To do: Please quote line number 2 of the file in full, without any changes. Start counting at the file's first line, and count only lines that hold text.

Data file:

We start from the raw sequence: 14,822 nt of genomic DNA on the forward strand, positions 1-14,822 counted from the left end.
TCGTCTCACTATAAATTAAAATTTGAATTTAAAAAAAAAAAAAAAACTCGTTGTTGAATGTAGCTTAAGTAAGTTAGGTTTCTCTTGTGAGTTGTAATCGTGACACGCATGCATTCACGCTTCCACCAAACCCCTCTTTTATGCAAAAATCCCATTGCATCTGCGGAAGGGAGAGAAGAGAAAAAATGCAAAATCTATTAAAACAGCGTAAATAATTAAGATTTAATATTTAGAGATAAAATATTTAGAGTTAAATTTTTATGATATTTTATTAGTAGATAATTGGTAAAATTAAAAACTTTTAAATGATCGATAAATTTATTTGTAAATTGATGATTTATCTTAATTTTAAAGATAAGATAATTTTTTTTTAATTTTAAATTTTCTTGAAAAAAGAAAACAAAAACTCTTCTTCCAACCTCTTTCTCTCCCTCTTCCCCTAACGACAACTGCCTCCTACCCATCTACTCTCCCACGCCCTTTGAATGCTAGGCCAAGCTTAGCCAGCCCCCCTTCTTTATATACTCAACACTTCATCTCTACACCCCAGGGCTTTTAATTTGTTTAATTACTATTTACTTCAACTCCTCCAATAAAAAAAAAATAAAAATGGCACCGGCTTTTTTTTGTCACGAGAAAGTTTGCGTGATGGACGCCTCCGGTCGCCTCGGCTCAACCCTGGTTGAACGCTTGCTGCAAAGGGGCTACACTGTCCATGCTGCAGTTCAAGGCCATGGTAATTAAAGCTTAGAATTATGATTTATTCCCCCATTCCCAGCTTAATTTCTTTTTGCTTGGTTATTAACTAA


TCGTCTCACTATAAATTAAAATTTGAATTTAAAAAAAAAAAAAAAACTCGTTGTTGAATGTAGCTTAAGTAAGTTAGGTTTCTCTTGTGAGTTGTAATCGTGACACGCATGCATTCACGCTTCCACCAAACCCCTCTTTTATGCAAAAATCCCATTGCATCTGCGGAAGGGAGAGAAGAGAAAAAATGCAAAATCTATTAAAACAGCGTAAATAATTAAGATTTAATATTTAGAGATAAAATATTTAGAGTTAAATTTTTATGATATTTTATTAGTAGATAATTGGTAAAATTAAAAACTTTTAAATGATCGATAAATTTATTTGTAAATTGATGATTTATCTTAATTTTAAAGATAAGATAATTTTTTTTTAATTTTAAATTTTCTTGAAAAAAGAAAACAAAAACTCTTCTTCCAACCTCTTTCTCTCCCTCTTCCCCTAACGACAACTGCCTCCTACCCATCTACTCTCCCACGCCCTTTGAATGCTAGGCCAAGCTTAGCCAGCCCCCCTTCTTTATATACTCAACACTTCATCTCTACACCCCAGGGCTTTTAATTTGTTTAATTACTATTTACTTCAACTCCTCCAATAAAAAAAAAATAAAAATGGCACCGGCTTTTTTTTGTCACGAGAAAGTTTGCGTGATGGACGCCTCCGGTCGCCTCGGCTCAACCCTGGTTGAACGCTTGCTGCAAAGGGGCTACACTGTCCATGCTGCAGTTCAAGGCCATGGTAATTAAAGCTTAGAATTATGATTTATTCCCCCATTCCCAGCTTAATTTCTTTTTGCTTGGTTATTAACTAA